He argued Rome collapsed from within, and when we look at what is happening now in the US with a bunch of spoilt rich kids tearing down statues of George Washington and Christopher Columbus, with the refrain that the entire nation state is illegitimate, and the rest of the country seemingly not bothered enough to do anything except turn off the TV, it is hard not to feel that the American Empire is dying from the inside, too.

The difference in vigour, enterprise and moral certainty between the founding fathers and great pioneers (ruthless though they were, and had to be) and the current generation of entitled, spoilt, childish Ivy League snowflakes, the so called future of the country, is quite stunning to behold.

No-one seems to appreciate how dangerous and destructive it is to erase a nation's past, its myths and shibboleths. No-one considers what can be put inside the hollowed out shell. Or maybe it is a symptom, not a cause of the decline?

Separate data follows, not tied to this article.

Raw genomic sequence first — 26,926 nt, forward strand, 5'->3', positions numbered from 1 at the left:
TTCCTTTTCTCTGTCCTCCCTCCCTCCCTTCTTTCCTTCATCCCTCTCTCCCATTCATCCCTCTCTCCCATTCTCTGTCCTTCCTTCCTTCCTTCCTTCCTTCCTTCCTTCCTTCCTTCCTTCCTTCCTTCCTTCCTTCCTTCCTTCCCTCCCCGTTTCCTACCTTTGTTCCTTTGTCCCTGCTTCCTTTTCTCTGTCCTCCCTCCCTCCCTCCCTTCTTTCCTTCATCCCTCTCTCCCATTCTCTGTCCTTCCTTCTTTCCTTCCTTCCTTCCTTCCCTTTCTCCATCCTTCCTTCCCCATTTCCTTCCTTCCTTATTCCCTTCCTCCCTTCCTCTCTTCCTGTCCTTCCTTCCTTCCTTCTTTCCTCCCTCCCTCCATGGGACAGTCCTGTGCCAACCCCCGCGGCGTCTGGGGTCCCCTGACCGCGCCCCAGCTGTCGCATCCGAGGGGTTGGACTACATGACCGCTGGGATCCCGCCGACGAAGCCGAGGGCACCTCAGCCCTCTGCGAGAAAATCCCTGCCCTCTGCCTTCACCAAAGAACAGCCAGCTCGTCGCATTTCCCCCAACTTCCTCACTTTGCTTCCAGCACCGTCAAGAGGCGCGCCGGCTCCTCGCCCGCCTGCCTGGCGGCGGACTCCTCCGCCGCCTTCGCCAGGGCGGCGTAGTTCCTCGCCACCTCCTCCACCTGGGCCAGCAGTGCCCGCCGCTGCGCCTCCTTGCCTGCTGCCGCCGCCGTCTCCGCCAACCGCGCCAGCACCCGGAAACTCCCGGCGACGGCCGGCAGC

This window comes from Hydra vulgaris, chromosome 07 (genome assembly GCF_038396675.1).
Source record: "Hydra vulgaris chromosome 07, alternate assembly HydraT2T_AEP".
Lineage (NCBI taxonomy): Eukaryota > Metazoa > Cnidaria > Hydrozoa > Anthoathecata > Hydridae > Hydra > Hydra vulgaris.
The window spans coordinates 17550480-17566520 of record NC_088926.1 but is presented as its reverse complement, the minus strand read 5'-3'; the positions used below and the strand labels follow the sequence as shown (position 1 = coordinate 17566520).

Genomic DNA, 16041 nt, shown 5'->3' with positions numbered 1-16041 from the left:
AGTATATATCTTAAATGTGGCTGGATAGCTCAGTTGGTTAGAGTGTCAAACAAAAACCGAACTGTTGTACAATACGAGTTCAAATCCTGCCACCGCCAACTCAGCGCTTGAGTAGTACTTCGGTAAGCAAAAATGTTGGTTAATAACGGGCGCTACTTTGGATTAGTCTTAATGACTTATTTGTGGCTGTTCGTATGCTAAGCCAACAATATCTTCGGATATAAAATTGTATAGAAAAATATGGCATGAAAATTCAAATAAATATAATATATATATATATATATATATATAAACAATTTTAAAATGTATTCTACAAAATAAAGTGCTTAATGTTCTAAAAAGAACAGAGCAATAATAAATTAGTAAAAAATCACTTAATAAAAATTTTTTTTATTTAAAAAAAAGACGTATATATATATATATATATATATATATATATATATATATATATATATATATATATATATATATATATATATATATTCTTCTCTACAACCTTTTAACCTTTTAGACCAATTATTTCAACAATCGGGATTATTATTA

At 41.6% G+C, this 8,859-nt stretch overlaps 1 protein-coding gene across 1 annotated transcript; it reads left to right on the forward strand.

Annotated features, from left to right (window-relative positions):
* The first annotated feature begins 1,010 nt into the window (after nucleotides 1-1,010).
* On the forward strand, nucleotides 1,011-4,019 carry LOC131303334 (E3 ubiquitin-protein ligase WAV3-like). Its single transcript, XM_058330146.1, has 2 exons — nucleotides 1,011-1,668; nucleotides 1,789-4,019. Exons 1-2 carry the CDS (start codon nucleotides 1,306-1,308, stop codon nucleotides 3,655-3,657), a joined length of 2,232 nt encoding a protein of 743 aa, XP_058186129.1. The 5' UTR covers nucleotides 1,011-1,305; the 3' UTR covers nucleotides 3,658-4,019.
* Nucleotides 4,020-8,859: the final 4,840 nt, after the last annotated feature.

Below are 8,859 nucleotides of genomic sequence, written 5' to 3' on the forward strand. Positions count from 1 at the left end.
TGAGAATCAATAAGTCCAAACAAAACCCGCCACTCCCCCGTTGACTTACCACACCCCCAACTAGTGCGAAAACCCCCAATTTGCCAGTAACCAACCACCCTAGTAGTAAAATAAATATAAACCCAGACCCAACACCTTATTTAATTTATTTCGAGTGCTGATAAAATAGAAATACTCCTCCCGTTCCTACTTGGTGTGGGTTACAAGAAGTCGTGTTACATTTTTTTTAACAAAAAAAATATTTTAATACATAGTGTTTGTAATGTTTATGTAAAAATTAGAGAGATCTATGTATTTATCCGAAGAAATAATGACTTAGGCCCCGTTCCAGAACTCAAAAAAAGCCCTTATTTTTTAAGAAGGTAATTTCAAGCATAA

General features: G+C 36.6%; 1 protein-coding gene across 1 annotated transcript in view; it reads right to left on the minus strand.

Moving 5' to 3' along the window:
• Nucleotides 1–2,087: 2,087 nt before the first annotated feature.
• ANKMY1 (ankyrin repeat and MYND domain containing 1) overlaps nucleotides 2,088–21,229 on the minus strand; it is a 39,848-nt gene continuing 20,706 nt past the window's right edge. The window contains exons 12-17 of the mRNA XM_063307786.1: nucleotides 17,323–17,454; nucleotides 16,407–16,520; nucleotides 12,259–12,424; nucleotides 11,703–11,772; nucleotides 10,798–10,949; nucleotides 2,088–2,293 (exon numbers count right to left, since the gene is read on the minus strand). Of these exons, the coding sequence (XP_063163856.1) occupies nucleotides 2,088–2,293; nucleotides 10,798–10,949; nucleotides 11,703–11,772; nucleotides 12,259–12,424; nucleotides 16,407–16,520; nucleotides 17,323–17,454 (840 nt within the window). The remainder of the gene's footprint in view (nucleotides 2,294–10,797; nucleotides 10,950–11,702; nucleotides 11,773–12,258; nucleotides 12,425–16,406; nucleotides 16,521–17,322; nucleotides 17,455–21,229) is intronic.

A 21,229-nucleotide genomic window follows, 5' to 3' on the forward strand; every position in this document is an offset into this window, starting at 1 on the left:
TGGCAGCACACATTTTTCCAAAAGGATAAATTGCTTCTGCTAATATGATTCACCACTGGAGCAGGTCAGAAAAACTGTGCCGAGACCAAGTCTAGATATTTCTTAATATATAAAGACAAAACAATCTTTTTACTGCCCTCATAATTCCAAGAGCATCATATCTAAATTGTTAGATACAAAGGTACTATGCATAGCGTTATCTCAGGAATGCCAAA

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howisladypole
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#97
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#97
(Original post by LiberOfLondon)
Yeah, what could possibly go wrong with putting someone with dementia in the White House?
Not to worry, he'll quickly be 'removed' and the VP will take over.
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LiberOfLondon
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#98
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#98
(Original post by howisladypole)
Not to worry, he'll quickly be 'removed' and the VP will take over.
The big question is who the VP will be.
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howisladypole
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#99
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#99
(Original post by LiberOfLondon)
The big question is who the VP will be.
I'm expecting someone like Kamala Harris. :/
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LiberOfLondon
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#100
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#100
(Original post by howisladypole)
I'm expecting someone like Kamala Harris. :/
It does look that way.